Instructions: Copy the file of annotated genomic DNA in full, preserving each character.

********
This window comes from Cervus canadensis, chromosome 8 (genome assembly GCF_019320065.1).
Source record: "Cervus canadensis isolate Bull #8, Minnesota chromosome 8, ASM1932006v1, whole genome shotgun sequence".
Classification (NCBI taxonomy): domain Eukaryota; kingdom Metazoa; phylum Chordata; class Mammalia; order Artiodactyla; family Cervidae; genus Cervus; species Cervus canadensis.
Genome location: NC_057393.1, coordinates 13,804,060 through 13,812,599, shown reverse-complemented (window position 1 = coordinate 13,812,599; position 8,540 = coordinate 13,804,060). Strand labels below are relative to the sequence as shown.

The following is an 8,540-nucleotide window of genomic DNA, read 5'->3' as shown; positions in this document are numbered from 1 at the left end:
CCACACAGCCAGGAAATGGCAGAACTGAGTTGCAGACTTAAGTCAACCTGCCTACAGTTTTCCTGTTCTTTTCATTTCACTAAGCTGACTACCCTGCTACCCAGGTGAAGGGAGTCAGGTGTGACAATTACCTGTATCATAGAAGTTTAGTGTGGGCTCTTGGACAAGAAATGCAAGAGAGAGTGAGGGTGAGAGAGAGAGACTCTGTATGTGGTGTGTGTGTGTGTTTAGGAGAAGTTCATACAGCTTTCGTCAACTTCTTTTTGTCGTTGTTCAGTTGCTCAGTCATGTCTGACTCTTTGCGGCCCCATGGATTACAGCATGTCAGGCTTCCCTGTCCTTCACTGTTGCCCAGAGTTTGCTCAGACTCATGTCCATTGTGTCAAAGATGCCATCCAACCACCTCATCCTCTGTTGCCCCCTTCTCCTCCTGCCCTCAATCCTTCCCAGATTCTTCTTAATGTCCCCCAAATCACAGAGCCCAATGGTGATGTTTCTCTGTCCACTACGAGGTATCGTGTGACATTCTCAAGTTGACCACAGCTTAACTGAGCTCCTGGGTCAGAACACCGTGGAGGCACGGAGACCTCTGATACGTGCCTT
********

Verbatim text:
This window comes from Cervus canadensis, chromosome 8 (genome assembly GCF_019320065.1).
Source record: "Cervus canadensis isolate Bull #8, Minnesota chromosome 8, ASM1932006v1, whole genome shotgun sequence".
Classification (NCBI taxonomy): domain Eukaryota; kingdom Metazoa; phylum Chordata; class Mammalia; order Artiodactyla; family Cervidae; genus Cervus; species Cervus canadensis.
Genome location: NC_057393.1, coordinates 13,804,060 through 13,812,599, shown reverse-complemented (window position 1 = coordinate 13,812,599; position 8,540 = coordinate 13,804,060). Strand labels below are relative to the sequence as shown.

The following is an 8,540-nucleotide window of genomic DNA, read 5'->3' as shown; positions in this document are numbered from 1 at the left end:
CCACACAGCCAGGAAATGGCAGAACTGAGTTGCAGACTTAAGTCAACCTGCCTACAGTTTTCCTGTTCTTTTCATTTCACTAAGCTGACTACCCTGCTACCCAGGTGAAGGGAGTCAGGTGTGACAATTACCTGTATCATAGAAGTTTAGTGTGGGCTCTTGGACAAGAAATGCAAGAGAGAGTGAGGGTGAGAGAGAGAGACTCTGTATGTGGTGTGTGTGTGTGTTTAGGAGAAGTTCATACAGCTTTCGTCAACTTCTTTTTGTCGTTGTTCAGTTGCTCAGTCATGTCTGACTCTTTGCGGCCCCATGGATTACAGCATGTCAGGCTTCCCTGTCCTTCACTGTTGCCCAGAGTTTGCTCAGACTCATGTCCATTGTGTCAAAGATGCCATCCAACCACCTCATCCTCTGTTGCCCCCTTCTCCTCCTGCCCTCAATCCTTCCCAGATTCTTCTTAATGTCCCCCAAATCACAGAGCCCAATGGTGATGTTTCTCTGTCCACTACGAGGTATCGTGTGACATTCTCAAGTTGACCACAGCTTAACTGAGCTCCTGGGTCAGAACACCGTGGAGGCACGGAGACCTCTGATACGTGCCTT